Mr Koh's wife said authorities had already preempted residents about the vibrations. She said she does not feel too distressed about it, "as long as it does not affect the whole building".

For 33-year-old Duane, who works from home occasionally, the vibrations used to cause things such as his computer monitor to wobble. And when he lay down, "it was like (you were on) a boat", he said. 

But he was not too bothered, as he said he hadn't felt the vibrations since almost a month ago. 

Living on the highest floor, another resident Ms He said the vibration was "definitely not just felt by one unit", although she believes the vibrations are "particularly strong" from her floor. 

Still, she expressed resignation about the disruption it has caused to her life. 

"The North-South Corridor still has a few more years to go before it's complete, so I feel like we have no choice. This is a huge project ... so we have to endure. Hopefully it'll get better soon," she told CNA in Mandarin.

"And I'm a foreigner, so I'm not sure where do I even go for assistance."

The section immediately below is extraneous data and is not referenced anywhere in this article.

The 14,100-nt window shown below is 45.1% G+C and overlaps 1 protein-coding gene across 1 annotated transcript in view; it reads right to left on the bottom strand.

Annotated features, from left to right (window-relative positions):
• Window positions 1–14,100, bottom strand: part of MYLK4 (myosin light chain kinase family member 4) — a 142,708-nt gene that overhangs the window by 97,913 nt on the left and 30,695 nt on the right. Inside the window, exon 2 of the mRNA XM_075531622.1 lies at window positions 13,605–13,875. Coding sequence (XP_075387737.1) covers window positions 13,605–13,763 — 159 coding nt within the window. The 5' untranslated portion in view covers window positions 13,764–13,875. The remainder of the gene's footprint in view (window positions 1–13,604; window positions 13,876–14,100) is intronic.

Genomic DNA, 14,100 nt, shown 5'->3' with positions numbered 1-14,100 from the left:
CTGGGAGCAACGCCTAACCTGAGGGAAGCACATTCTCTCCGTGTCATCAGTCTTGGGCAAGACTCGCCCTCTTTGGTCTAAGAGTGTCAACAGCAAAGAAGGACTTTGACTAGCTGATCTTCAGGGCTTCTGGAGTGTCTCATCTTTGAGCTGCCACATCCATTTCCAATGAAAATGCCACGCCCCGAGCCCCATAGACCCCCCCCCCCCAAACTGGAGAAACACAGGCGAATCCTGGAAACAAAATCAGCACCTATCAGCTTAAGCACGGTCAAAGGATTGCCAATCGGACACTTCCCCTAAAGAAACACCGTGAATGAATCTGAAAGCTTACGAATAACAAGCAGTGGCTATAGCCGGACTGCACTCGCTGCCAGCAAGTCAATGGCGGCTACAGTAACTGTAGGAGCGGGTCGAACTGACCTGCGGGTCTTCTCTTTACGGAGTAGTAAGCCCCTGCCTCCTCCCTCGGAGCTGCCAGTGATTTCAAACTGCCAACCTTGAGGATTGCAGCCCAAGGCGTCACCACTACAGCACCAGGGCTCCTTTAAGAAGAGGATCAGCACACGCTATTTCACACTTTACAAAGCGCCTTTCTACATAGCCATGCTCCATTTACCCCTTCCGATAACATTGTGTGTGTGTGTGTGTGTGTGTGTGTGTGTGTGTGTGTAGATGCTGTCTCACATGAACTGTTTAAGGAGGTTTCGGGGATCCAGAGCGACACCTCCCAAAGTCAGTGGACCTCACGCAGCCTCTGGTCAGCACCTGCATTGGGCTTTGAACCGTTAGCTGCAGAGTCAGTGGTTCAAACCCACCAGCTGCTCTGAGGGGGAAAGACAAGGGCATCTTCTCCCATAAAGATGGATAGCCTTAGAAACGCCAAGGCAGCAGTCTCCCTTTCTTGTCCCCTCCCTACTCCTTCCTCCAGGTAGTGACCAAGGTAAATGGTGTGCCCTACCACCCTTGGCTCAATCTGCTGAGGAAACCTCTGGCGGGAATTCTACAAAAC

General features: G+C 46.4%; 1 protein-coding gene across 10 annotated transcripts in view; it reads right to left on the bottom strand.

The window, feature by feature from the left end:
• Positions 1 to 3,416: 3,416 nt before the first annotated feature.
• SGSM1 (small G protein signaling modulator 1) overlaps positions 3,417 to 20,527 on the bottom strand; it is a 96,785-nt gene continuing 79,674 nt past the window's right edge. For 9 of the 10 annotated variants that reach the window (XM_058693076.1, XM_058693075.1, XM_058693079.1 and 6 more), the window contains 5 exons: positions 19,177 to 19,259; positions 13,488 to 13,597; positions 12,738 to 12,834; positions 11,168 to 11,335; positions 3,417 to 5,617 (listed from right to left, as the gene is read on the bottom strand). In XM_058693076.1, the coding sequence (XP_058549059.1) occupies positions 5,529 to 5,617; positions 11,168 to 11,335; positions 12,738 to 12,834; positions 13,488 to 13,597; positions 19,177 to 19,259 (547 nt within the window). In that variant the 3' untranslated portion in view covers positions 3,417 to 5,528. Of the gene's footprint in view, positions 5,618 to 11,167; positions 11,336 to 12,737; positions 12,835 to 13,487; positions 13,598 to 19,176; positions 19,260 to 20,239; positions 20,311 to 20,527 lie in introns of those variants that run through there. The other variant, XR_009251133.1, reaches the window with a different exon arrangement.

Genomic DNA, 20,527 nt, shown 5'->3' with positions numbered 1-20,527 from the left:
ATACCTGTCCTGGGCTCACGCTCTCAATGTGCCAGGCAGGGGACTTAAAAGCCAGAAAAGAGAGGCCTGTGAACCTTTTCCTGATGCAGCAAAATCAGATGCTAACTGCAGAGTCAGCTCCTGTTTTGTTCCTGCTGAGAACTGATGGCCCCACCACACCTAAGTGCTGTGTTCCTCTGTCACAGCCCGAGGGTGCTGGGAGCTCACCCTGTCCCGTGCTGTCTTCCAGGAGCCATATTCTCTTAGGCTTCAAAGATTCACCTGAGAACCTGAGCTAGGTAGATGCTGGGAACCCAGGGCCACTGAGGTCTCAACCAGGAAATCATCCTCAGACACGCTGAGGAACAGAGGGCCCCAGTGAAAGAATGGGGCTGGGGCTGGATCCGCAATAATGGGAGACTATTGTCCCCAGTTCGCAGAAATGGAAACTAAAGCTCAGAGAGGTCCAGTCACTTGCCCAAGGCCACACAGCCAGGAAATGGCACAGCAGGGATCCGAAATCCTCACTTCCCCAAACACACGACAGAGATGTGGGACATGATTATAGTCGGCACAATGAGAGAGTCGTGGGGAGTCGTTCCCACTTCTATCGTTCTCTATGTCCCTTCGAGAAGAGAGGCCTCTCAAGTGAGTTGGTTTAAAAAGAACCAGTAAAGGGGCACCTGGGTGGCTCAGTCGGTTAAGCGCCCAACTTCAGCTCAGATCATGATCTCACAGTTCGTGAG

The bus stop located right outside the side entrance at Block 10D Braddell View has been moved to a location about a 10- to 15-minute walk away, said residents. (Photo: CNA/Grace Yeoh)


Then there are also other consequences of the construction that have left residents upset.

Some residents were unhappy that the bus stop which used to be located right outside the side gate beside their block had been moved further down the road towards Marymount Convent School.

"That causes very much inconvenience to us especially during the rain. And also when my daughter comes back from work, around 10 to 11pm, she has to walk back. It's so quiet and dark, and there is no shelter," said Mdm Fong. 

Her neighbour one floor down shared the same sentiment. The 72-year-old retiree, Mr Koh, pointed out that the bus stop used to be "a few steps (from) our gate, and now it's 50 metres". 

A device for monitoring vibrations and ensuring they keep within safe limits. (Photo: CNA/Grace Yeoh)


Samsung C&T, who is the contractor, has been communicating with several residents over WhatsApp.

Mr Tan, a 73-year-old retiree, told CNA that they explained to him over WhatsApp that "some of the works, they can't stop".